All posts by Strong Heart Warriors

Canupa Mani Gluha Fights State Jurisdiction

The OST Tribal Council, U.S. Government, and South Dakota explore surrending jurisdiction on Pine Ridge Reservation up to 15 miles inside the rez border in every direction!  But in less than 2 minutes, Canupa Gluha Mani reveals the utter and racist absurdity of any US Federal, State or local entity overseeing the jurisdiction of the Lakota Oyate (or any other Indigenous nation). THIS is the power of language and the Independent Lakota Nation.

Strong Heart in Blackfeet Nation

Cante Tenza of the Independent Lakota Nation is in Blackfeet Nation at the invitation of grassroots Blackfeet elders and activists to fight state theft of Blackfeet water rights through the newly approved Blackfeet Water Compact.

The Blackfeet Business Council has used many tactics to silence and intimidate the grassroots people and the Water Compact vote occurred when many traditional and grassroots people are at the gatherings.

We will continue to support our Blackfeet Nation relatives in their resistance and grow the movement towards authentic Indigenous independence!

Photos/Media from DOJ Meetings

These are the latest photos or video from grassroots Oyate meetings with the Dept. of Justice on April 7th and 14th. These are from our Blackfeet relatives at the Sukapi Times.

During the latest meeting on April 14th, Strong Heart refused entry to Pennington County Sheriff unless they took off their badges and guns. The Sheriff’s office would not comply, and were denied.  This is asserting Indigenous independence!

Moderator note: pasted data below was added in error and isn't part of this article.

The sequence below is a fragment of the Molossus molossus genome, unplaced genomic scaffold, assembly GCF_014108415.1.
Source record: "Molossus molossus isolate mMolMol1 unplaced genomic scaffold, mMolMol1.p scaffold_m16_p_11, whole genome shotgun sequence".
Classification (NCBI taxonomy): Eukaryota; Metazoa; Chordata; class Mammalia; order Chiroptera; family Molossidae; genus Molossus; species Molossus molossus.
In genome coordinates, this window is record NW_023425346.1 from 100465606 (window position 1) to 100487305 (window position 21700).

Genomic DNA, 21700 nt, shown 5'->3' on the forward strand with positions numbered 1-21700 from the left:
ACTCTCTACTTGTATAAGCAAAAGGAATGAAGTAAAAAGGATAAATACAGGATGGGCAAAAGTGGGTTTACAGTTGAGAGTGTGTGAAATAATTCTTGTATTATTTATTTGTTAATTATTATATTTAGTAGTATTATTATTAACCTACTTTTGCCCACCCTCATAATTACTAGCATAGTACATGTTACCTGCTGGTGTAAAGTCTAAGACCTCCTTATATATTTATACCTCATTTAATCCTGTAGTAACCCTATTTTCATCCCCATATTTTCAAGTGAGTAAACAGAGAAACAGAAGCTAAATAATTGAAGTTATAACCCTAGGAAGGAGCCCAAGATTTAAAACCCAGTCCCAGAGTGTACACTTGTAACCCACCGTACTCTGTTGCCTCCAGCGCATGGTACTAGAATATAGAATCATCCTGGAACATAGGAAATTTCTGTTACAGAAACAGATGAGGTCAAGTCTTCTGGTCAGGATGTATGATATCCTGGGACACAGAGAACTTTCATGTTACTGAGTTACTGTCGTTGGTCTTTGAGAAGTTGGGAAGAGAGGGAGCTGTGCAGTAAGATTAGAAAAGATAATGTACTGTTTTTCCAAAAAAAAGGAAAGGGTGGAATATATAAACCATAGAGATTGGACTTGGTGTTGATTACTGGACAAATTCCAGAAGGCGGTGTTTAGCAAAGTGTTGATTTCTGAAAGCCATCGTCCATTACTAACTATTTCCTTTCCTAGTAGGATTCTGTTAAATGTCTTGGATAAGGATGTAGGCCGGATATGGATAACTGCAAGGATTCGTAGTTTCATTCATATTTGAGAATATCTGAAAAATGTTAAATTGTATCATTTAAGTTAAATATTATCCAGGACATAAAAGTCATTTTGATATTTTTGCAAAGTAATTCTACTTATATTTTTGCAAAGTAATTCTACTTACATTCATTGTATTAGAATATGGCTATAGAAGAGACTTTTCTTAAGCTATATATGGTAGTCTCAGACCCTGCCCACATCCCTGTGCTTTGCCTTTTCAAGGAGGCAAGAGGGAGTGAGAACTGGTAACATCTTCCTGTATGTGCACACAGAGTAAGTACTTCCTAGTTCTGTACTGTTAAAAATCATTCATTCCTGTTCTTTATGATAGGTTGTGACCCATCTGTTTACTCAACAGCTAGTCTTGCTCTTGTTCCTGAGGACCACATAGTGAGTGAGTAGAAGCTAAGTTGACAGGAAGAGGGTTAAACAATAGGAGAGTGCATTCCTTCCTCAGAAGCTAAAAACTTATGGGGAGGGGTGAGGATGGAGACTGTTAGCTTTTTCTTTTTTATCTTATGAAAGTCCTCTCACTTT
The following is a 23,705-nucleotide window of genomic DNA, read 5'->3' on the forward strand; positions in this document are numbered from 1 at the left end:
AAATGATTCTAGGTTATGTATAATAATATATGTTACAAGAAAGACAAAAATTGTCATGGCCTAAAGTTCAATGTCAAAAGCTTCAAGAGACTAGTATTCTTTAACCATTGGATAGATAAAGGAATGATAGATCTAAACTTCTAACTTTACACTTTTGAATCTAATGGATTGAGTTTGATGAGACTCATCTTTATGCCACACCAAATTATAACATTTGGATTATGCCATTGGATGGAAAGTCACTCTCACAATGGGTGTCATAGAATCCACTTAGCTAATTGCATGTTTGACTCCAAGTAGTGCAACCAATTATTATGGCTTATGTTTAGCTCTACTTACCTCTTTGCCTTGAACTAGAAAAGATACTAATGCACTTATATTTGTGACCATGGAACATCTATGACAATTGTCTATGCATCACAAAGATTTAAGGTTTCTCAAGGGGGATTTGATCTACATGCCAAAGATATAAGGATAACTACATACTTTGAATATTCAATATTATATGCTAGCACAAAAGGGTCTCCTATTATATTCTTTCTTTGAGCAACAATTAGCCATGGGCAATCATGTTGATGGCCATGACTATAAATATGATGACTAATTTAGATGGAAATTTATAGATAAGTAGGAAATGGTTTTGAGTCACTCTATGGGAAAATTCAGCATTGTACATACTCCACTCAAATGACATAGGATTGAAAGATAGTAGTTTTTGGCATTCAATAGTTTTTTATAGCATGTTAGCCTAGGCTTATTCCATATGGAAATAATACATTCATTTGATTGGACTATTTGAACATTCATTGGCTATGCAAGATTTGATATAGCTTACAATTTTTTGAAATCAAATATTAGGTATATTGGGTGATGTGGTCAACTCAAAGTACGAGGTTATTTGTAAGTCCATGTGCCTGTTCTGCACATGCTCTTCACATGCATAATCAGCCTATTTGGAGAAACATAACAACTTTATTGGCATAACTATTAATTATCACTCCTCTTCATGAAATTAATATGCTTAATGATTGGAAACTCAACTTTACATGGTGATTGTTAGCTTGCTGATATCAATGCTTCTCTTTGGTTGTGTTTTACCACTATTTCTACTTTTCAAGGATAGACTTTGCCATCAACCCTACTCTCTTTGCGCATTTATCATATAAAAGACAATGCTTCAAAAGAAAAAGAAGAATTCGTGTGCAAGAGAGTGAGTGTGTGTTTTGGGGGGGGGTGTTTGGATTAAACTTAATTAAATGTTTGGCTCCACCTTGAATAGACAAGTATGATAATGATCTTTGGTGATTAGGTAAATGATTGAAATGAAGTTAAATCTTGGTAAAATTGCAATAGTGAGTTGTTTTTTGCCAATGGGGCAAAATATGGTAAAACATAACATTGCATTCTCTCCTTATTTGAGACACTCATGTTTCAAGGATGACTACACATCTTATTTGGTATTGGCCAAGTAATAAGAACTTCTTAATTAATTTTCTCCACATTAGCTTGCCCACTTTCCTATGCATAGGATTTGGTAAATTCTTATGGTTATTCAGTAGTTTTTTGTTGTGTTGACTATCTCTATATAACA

Public Announcement For Friday Meeting with the DOJ

Cante Tenza Okolakiciye – Strong Heart Warrior Society
Independent Lakota Nation
P.O. Box 512 Hill City, SD 57745
Unceeded Lakota Territory

April 12, 2017
PUBLIC SERVICE ANNOUNCEMENT – BREAKING NEWS – FOR IMMEDIATE RELEASE

Contact: Canupa Gluha Mani at 605-517-1547

Grassroots Lakota Oyate Called to Meet with Department of Justice on Friday in Rapid City, SD

Focus of 2nd Meeting will be Violence and Abuses by Law Enforcement Against Lakota and Other Native Persons

Date:   Friday April 14, 2017
Time:   1:00pm – 4:00pm

Career Learning Center
730 East Watertown Street, Room 107

Rapid City, South Dakota, Lakota Territory